It was Saturday evening three weeks ago. The kids had been put in bed and my husband and I were sitting down to watch a movie--"Precious" Here is a bit of a summary from Wikipedia:
"In 1987, obese, illiterate, 16-year-old Claireece P. "Precious" Jones lives in the ghetto of Harlem with her dysfunctional and abusive mother, Mary. She has been impregnated twice by her father, Carl, and suffers long-term physical, sexual, and mental abuse from her unemployed mother. The family resides in a Section 8 tenement and subsists on welfare. Her first child, is being cared for by Precious' grandmother, though Mary forces the family to pretend the child lives with her and Precious so she can receive extra money from the government.
Following the discovery of Precious' second pregnancy, she is expelled from school. Her junior high school principal arranges to have her attend an alternative school, which she hopes can help Precious change her life's direction. Precious finds a way out of her traumatic daily existence through imagination and fantasy. In her mind, there is another world where she is loved and appreciated."
If you have ever seen this movie, you know how difficult it was for me to watch. At one point, about 20 minutes into the movie, I turned to my husband and said, "I can't watch this anymore". The language was terrible and the abuse was disturbing.
As I was watching the movie I had a dialogue going on in my head.
'No one can possibly be that mean towards a child--this is an exaggeration.'
'No, it's not. Children are living like this every day.'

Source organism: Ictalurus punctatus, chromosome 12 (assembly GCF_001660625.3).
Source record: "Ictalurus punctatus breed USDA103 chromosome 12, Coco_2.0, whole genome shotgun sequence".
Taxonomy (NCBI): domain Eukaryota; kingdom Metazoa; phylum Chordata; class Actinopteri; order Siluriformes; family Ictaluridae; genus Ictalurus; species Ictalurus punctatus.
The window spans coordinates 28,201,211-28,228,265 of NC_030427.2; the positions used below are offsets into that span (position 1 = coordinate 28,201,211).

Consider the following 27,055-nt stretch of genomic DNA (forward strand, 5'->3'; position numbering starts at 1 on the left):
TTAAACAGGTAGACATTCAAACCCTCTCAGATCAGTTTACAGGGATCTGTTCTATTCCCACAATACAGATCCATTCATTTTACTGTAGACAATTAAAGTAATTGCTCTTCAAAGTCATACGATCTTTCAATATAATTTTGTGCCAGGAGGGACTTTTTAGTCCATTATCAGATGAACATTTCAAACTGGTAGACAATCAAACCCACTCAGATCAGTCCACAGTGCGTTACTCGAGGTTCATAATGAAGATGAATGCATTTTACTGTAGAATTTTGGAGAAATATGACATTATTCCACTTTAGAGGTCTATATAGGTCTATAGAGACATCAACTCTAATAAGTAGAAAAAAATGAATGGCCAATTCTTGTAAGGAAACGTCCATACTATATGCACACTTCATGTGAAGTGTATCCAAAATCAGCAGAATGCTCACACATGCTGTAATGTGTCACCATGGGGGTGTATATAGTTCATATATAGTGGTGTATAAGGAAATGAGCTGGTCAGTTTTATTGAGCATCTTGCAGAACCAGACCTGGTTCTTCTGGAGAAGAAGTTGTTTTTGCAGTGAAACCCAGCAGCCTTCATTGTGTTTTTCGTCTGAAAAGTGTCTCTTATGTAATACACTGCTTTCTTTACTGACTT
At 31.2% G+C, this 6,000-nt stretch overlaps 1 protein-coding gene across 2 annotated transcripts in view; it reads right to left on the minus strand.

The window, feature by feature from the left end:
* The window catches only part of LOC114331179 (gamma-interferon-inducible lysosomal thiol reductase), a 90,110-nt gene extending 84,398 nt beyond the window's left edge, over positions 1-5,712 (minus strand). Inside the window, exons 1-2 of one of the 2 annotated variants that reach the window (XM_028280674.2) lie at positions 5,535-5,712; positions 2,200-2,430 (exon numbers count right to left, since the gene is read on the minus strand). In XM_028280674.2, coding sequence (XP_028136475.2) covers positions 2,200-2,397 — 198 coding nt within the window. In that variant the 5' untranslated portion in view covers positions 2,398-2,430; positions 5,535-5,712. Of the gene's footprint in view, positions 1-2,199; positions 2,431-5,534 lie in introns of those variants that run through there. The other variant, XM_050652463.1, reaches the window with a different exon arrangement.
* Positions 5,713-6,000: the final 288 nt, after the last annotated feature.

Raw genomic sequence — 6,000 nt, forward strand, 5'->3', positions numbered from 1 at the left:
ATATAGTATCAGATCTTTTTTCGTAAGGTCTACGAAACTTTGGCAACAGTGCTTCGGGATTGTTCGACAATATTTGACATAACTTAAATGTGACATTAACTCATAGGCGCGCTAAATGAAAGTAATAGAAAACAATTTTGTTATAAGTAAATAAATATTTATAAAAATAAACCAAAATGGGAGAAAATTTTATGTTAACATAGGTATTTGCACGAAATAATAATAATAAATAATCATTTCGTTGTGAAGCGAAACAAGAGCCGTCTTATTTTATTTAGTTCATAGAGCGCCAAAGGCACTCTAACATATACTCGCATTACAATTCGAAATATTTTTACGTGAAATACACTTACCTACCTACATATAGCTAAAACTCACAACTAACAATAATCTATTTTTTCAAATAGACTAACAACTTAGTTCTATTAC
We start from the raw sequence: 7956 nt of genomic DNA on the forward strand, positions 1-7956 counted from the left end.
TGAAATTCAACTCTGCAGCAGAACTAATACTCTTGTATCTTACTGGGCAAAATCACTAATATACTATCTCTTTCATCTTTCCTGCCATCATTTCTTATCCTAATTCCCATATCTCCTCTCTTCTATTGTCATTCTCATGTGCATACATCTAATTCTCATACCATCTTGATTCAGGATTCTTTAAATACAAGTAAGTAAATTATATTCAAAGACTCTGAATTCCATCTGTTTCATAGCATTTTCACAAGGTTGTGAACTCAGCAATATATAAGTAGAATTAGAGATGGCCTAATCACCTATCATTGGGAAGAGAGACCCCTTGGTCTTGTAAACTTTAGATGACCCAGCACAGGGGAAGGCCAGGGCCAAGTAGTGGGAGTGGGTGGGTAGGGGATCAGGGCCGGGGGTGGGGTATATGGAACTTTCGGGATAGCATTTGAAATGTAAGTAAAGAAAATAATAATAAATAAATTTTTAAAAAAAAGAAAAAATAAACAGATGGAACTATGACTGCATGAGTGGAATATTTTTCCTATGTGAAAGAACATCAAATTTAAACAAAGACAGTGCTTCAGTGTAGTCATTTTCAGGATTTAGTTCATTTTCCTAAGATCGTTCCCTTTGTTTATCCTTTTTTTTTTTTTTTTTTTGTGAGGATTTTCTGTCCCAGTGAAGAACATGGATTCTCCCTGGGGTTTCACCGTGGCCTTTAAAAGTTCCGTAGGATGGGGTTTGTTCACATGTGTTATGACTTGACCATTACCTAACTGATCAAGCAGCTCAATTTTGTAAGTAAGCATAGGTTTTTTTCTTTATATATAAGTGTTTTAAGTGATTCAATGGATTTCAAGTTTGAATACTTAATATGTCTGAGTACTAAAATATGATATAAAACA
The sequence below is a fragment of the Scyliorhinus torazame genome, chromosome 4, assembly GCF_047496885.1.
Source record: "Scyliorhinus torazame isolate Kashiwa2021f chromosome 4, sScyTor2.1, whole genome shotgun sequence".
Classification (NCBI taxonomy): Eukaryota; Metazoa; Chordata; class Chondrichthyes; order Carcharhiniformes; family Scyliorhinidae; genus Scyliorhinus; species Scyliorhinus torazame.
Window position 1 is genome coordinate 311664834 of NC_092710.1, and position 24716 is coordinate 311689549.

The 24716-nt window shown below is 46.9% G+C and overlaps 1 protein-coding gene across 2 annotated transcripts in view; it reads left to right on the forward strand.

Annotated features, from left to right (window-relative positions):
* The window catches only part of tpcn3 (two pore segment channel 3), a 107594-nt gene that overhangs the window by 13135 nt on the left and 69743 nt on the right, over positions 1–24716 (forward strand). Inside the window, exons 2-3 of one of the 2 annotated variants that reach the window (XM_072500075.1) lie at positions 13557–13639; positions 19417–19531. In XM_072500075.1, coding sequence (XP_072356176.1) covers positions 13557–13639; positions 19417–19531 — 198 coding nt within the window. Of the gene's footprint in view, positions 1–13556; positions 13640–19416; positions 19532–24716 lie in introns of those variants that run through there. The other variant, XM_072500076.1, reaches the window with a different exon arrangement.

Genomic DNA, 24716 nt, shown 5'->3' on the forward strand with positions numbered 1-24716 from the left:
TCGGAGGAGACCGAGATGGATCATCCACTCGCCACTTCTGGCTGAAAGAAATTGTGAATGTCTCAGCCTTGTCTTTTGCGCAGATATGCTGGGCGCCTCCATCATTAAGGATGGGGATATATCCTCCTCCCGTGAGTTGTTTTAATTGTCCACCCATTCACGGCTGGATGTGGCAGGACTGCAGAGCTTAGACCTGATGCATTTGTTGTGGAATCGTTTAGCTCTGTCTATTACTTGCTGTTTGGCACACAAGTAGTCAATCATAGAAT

'A mother couldn't treat a child like that'
'Yes, a mother could'
'It's just a movie Carin'
my husband got up to get a snack and my computer dinged--signaling a new message in my email inbox. I popped over and read this comment that Susan had just left on our blog for the 'Fall into Fall Giveaway":
"I know a little girl in a hopeless home situation. She has no father; in fact, no one knows who her father is. Her mother has openly said that she only keeps the little girl because she gets welfare money for her. This little girl spends every afternoon and all day Sundays with my friend and her husband, who are showing her what a true family is all about. I'd like to win the quilt for her to use at their house to remind her that there are people in this world who love her for who she is. I can guarantee that the girl would receive the quilt and be the only one to use it!"
I just about fell out of my seat.
God was speaking to me and showing me a child who needed HOPE.
The parallels between Precious and this girl that Susan nominated became obvious to me-
Two young girls around the age of 13
Two young girls being used by their mother for welfare money
Two young girls looking for a different world filled with the love of a family
Two young girls needing HOPE and comfort.
The difference was--one was FICTIONAL and one was REAL.
A couple of days later, I contacted Susan and told her that I would like to make a quilt for this girl--I didn't want to wait to see if she would win because I had received a divine appointment to make a quilt of HOPE for Patricia. Susan shared that Patricia likes bright colors, especially lime green.
So I went to work on Patricia's quilt.
Yesterday I finished it.
Susan asked me to add a label with the following Bible verse on it:
Psalm 139:14 . . . "I will praise thee; for I am fearfully and wonderfully made: marvellous are thy works; and that my soul knoweth right well."